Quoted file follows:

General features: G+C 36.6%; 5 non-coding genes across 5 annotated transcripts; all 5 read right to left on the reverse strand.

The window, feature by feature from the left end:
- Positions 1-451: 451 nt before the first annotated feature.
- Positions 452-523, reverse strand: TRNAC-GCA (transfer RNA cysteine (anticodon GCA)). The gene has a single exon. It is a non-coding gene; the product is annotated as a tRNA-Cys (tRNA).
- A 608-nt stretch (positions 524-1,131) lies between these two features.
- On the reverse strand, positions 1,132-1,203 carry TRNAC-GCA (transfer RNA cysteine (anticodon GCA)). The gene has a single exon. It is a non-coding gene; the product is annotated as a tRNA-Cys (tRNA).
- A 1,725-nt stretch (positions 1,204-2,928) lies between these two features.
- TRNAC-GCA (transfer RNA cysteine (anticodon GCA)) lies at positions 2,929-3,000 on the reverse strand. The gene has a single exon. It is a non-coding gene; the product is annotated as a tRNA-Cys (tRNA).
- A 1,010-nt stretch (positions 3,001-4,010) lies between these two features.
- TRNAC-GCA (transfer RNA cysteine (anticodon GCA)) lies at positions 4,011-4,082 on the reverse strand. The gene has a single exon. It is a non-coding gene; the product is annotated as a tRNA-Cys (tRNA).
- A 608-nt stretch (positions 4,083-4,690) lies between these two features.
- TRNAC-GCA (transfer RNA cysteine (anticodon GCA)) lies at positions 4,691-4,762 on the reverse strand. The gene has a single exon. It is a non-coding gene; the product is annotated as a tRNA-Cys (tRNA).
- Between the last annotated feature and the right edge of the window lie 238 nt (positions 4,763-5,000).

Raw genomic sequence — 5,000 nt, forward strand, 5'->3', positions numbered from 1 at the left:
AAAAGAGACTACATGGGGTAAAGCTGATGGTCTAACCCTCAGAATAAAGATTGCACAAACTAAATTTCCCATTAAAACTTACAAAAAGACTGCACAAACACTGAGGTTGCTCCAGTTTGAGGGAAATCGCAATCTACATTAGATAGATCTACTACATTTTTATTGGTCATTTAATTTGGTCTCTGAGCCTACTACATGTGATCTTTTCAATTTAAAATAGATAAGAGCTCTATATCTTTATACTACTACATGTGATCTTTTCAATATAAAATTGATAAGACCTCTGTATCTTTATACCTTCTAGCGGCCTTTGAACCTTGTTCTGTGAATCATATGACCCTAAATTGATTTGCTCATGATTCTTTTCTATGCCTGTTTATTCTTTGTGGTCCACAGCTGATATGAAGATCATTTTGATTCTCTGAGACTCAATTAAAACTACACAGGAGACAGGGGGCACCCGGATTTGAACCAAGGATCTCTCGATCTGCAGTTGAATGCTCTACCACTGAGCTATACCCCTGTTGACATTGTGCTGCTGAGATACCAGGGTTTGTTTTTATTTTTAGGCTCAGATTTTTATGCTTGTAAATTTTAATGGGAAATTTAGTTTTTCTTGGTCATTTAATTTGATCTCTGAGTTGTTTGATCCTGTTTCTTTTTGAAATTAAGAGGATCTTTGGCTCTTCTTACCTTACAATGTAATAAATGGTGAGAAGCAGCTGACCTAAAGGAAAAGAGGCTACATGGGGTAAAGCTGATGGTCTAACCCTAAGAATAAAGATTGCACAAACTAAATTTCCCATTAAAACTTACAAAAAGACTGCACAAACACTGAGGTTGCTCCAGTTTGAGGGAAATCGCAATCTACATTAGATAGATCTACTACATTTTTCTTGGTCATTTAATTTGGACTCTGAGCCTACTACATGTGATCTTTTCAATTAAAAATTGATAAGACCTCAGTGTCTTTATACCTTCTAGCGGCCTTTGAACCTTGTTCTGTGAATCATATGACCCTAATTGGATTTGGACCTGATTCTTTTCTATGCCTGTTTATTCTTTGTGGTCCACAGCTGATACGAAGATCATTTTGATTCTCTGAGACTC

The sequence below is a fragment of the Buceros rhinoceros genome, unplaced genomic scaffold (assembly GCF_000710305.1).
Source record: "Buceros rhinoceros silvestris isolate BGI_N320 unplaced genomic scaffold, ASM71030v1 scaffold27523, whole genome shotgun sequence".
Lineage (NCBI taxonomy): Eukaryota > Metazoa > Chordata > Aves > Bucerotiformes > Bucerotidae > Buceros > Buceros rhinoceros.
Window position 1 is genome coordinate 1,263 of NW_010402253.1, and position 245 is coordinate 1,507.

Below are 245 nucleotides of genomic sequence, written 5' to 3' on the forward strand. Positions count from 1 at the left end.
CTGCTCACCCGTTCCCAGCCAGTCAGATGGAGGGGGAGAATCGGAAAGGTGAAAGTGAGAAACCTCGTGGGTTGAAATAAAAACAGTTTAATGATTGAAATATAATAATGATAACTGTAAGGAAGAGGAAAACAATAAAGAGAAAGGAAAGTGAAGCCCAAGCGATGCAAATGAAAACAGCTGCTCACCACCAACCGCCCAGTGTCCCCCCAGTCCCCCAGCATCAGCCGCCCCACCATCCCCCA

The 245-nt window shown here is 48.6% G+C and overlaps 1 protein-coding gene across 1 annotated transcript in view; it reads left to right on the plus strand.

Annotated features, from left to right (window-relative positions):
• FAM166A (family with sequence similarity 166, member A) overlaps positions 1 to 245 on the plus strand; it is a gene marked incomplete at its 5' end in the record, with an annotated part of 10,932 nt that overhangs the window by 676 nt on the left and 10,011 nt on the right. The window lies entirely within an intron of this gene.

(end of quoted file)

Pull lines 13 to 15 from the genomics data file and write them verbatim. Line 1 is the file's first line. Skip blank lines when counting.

- Between the last annotated feature and the right edge of the window lie 238 nt (positions 4,763-5,000).

Raw genomic sequence — 5,000 nt, forward strand, 5'->3', positions numbered from 1 at the left:
AAAAGAGACTACATGGGGTAAAGCTGATGGTCTAACCCTCAGAATAAAGATTGCACAAACTAAATTTCCCATTAAAACTTACAAAAAGACTGCACAAACACTGAGGTTGCTCCAGTTTGAGGGAAATCGCAATCTACATTAGATAGATCTACTACATTTTTATTGGTCATTTAATTTGGTCTCTGAGCCTACTACATGTGATCTTTTCAATTTAAAATAGATAAGAGCTCTATATCTTTATACTACTACATGTGATCTTTTCAATATAAAATTGATAAGACCTCTGTATCTTTATACCTTCTAGCGGCCTTTGAACCTTGTTCTGTGAATCATATGACCCTAAATTGATTTGCTCATGATTCTTTTCTATGCCTGTTTATTCTTTGTGGTCCACAGCTGATATGAAGATCATTTTGATTCTCTGAGACTCAATTAAAACTACACAGGAGACAGGGGGCACCCGGATTTGAACCAAGGATCTCTCGATCTGCAGTTGAATGCTCTACCACTGAGCTATACCCCTGTTGACATTGTGCTGCTGAGATACCAGGGTTTGTTTTTATTTTTAGGCTCAGATTTTTATGCTTGTAAATTTTAATGGGAAATTTAGTTTTTCTTGGTCATTTAATTTGATCTCTGAGTTGTTTGATCCTGTTTCTTTTTGAAATTAAGAGGATCTTTGGCTCTTCTTACCTTACAATGTAATAAATGGTGAGAAGCAGCTGACCTAAAGGAAAAGAGGCTACATGGGGTAAAGCTGATGGTCTAACCCTAAGAATAAAGATTGCACAAACTAAATTTCCCATTAAAACTTACAAAAAGACTGCACAAACACTGAGGTTGCTCCAGTTTGAGGGAAATCGCAATCTACATTAGATAGATCTACTACATTTTTCTTGGTCATTTAATTTGGACTCTGAGCCTACTACATGTGATCTTTTCAATTAAAAATTGATAAGACCTCAGTGTCTTTATACCTTCTAGCGGCCTTTGAACCTTGTTCTGTGAATCATATGACCCTAATTGGATTTGGACCTGATTCTTTTCTATGCCTGTTTATTCTTTGTGGTCCACAGCTGATACGAAGATCATTTTGATTCTCTGAGACTC